Assessment of Basic Knowledge About Alzheimer's Disease Among Older Rural Residents: A Pilot Test of a New Measure

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Abstract

Background and Purpose:

Underserved rural populations face a higher risk of Alzheimer's disease (AD), yet studies investigating AD knowledge in this population are lacking. The purpose of this research was to develop an AD basic knowledge measure that is appropriate for use with underserved populations.

Method:

A content domain map, content validity index, and cognitive interviews were used in developing the first version of the basic knowledge of Alzheimer's disease (BKAD; Study 1). Reliability and validity of the measure in this descriptive study were examined using Rasch modeling and tests for construct, concurrent, and discriminate validity (Study 2). Multiple regression was employed to examine AD knowledge predictors.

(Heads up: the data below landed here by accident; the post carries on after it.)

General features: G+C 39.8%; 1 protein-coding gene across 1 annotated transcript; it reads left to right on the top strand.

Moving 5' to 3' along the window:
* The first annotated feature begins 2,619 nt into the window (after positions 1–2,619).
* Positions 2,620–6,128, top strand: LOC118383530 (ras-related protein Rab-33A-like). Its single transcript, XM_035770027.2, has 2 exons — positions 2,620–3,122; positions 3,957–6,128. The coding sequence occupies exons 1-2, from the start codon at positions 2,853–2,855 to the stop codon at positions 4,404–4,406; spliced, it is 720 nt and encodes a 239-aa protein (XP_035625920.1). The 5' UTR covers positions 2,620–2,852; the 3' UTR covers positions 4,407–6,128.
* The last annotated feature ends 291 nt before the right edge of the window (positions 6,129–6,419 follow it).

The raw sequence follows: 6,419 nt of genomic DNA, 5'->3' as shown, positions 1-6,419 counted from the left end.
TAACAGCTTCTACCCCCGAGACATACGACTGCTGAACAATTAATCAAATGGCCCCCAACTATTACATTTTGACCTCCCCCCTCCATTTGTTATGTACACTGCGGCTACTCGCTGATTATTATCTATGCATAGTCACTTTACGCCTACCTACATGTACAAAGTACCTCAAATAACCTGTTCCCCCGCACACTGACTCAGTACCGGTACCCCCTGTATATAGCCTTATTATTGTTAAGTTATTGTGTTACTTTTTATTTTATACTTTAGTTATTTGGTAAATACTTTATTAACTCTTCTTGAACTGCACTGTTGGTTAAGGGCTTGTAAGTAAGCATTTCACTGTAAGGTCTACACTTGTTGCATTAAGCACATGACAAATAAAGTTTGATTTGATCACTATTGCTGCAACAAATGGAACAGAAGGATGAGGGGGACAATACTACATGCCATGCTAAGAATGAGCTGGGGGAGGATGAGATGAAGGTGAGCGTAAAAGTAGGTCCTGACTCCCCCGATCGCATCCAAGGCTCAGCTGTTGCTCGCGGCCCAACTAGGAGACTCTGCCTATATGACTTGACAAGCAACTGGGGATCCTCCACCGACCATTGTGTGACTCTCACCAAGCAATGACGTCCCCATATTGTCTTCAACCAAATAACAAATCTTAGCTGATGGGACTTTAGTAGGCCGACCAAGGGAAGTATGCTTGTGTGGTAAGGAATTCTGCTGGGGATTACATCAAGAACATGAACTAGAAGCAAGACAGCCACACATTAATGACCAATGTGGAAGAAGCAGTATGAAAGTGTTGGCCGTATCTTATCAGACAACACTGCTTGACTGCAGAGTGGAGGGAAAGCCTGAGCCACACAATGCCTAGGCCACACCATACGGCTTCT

Results:

Findings included that the BKAD instrument discriminated well between persons with varied education levels. Psychometric analysis yielded important information to guide revision of the BKAD measure.

Conclusion:

The BKAD measure shows promise in meeting the need for a culturally relevant measure to assess basic Alzheimer's disease knowledge in underserved rural populations.

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